Thursday, April 29, 2010

Same God, Same Hymns


630,000 family men, young men, and boys lost their lives in combat. The figure is much higher if you count the number that died from disease and complications from war wounds.

Countless homes and buildings were pilfered, razed, and burned leaving large populations of citizenry destitute and homeless.

The conflict didn’t happen afar off in jungles or deserts. No. It happened in our own front yards, in our fields, and on the streets of our towns and cities.

It staggers me to consider and think about it. There were quite a few issues involved. Once the ball started rolling it was impossible to stop. The emotional conflicts were as heated as the engagements on the battlefields.

Union and Confederate. US and CSA. In many cases it was brother against brother, cousin against cousin. Both sides speaking the same language. Both sides praying to the same God. Both sides singing the same hymns. Both sides believing their cause to be the right one to support and defending it to the point of violent and bloody death.

The historical scenario reminds me a lot of the heated conflicts of issues and opinions, political and otherwise, that embroil the hearts and minds of this modern day citizenry. It was hard to sit the fence during the 19th Century war that raged between the States. It’s no different now. Fence sitting is still a difficult proposition.

The spirit of that historical line, known as Mason-Dixon, is still a very real Line of Demarcation although it is not necessarily defined by flags, uniform colors, and emblems. The conflicts still rage as inescapable realities. Only now the sounds of rifle and cannon fire have been silenced, their resonance replaced with rhetoric and promises emanating from an even more powerful and growing centralized government.

Sunday, April 18, 2010

Appreciation And Celebration Of Life

Fred flaps his wings. I know what he’s going to do next. His wing-flapping is always followed by a musical Bantam rooster-crow. Our neighbor’s rooster pipes in with his rooster-tune and they banter back and forth trying to outdo each other.

I’m not sure why roosters crow. But I enjoy listening to them and I’m glad they do. Birdsong of a myriad sort, and the sweet fragrance of our lemon tree blooming, punctuates the cool stillness. Laughing gulls, high overhead, contribute to the morning lauds.

An early Sunday morning stroll about our small Homestead Hermitage estate. The little three-quarter acre homestead has come a long way in the five and a half years that we’ve given to it. The more we give to it, the more it gives back. It’s an atmospheric relationship that lends itself to an appreciation and celebration of life.

Mornings are still quite cool for this late in the month. I don’t mind putting on an extra shirt first thing in the morning. It will be deep-south blistering hot soon enough and it will stay with us a long time. Garden planting was late but things are coming along nicely. The first buds have opened on the yellow climbing rose and the wild red rose in our memorial bed is showing some color.

A lot of things were late this spring. The frequent late winter heavy rains and bouts of cold blasts from the north kept the earth in its winter sleep longer than usual for this sub-tropical climate zone. In another week or so the beautiful colors of the wisteria, dogwood, and azaleas will be gone for another year. Ah. But other summer-blooming things will step up to fill in for them.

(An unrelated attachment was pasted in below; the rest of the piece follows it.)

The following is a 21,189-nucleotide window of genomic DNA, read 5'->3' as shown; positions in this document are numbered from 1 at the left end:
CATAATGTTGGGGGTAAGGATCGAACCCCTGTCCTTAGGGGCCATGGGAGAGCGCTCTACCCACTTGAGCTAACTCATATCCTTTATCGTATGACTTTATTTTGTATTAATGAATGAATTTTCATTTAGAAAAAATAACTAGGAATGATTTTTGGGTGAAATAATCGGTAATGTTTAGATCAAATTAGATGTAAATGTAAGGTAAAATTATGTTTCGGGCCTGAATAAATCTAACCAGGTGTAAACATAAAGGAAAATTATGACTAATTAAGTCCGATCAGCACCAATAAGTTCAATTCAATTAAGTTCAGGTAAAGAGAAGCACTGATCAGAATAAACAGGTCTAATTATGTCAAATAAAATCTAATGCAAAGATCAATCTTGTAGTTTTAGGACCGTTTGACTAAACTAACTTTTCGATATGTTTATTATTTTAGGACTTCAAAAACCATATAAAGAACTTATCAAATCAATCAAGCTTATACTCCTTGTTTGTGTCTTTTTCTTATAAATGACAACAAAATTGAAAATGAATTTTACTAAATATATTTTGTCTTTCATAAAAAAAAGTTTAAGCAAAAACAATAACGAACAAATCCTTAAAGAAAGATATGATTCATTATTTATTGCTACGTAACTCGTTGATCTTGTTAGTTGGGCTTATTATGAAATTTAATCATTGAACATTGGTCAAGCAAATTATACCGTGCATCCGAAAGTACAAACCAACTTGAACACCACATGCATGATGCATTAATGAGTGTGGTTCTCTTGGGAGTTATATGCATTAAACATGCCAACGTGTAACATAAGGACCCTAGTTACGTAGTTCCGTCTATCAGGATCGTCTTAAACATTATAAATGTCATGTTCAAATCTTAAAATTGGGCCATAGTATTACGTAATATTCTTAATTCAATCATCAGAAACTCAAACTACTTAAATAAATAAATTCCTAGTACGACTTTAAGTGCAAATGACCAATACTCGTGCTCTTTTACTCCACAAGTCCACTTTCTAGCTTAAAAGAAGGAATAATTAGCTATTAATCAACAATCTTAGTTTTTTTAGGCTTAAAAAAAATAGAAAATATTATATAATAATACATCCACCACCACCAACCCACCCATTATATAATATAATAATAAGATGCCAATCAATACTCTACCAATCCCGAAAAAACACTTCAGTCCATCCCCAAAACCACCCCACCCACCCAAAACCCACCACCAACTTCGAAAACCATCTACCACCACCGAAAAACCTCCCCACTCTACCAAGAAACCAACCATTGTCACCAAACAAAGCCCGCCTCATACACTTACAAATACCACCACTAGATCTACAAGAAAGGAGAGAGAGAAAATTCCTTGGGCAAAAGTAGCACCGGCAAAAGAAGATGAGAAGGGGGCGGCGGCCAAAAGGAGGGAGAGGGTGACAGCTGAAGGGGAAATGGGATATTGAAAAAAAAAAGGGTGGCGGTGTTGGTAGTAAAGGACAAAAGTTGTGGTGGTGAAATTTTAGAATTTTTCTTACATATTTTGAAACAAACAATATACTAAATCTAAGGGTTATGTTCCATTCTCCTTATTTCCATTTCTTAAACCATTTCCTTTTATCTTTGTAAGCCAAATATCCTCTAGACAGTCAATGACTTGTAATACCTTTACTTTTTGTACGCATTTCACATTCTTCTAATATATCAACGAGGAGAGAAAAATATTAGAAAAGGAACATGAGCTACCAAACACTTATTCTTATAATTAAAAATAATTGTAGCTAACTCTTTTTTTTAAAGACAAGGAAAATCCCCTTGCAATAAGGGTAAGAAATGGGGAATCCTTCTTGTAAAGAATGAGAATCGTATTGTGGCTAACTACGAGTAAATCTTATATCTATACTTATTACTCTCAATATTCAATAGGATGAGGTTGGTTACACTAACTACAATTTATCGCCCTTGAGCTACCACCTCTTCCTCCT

It’s gotten dry, bone dry since we started our spring garden planting. The gardens would look pitiful was it not for the irrigation they receive to slake their thirst. Our already knee-high corn patch is getting a good dowsing this morning, as will the fenced main garden, before the warming atmosphere begins creating the coastal breezes that make it difficult to efficiently lay down water where you want it to land. It’s not an expensive and elaborate irrigation system but it works well enough. I don’t mind dragging hoses.

We struggle against the elements and tend these gardens partly for the fun and emotional health of it. We also do it as a hold out against pesticide laden and G.M.O. food crops that we personally believe are not fit for human consumption. It requires some work done in a timely fashion and there are some financial expenses. The return, weighed in hundreds of pounds of food each year, greatly outweigh the monetary costs. It’s time to start putting in summer peas and okra.

I know he’s gone to a better place; a reality of being that makes me glad he’s no longer languishing and wasting away. Had my dad made it a few more months, he would have celebrated his ninety-first birthday today. In honor of the occasion we’re having a noon meal family get-together at the home place.

It’s one of those happy-sad occasions. I miss my dad. He did have a contrary stubbornness about him, a little character trait that I see a bit of in myself. The best we can do with it is to simply keep moving on, pledging to live our lives as fully and faithfully as we can. I think that’s what he would recommend.

Friday, April 16, 2010

Roaring Against The Tide

I believe in the democratic process. I also, in affirming this belief, have no doubt that the democratic process, in a profligate society vainly disposed to its own moral and ethical demise, will continue to reflect and impose its desires on a dwindling minority that labors to hold onto the hope that rests securely only in the healthy realm created in and fostered by righteous thinking and living.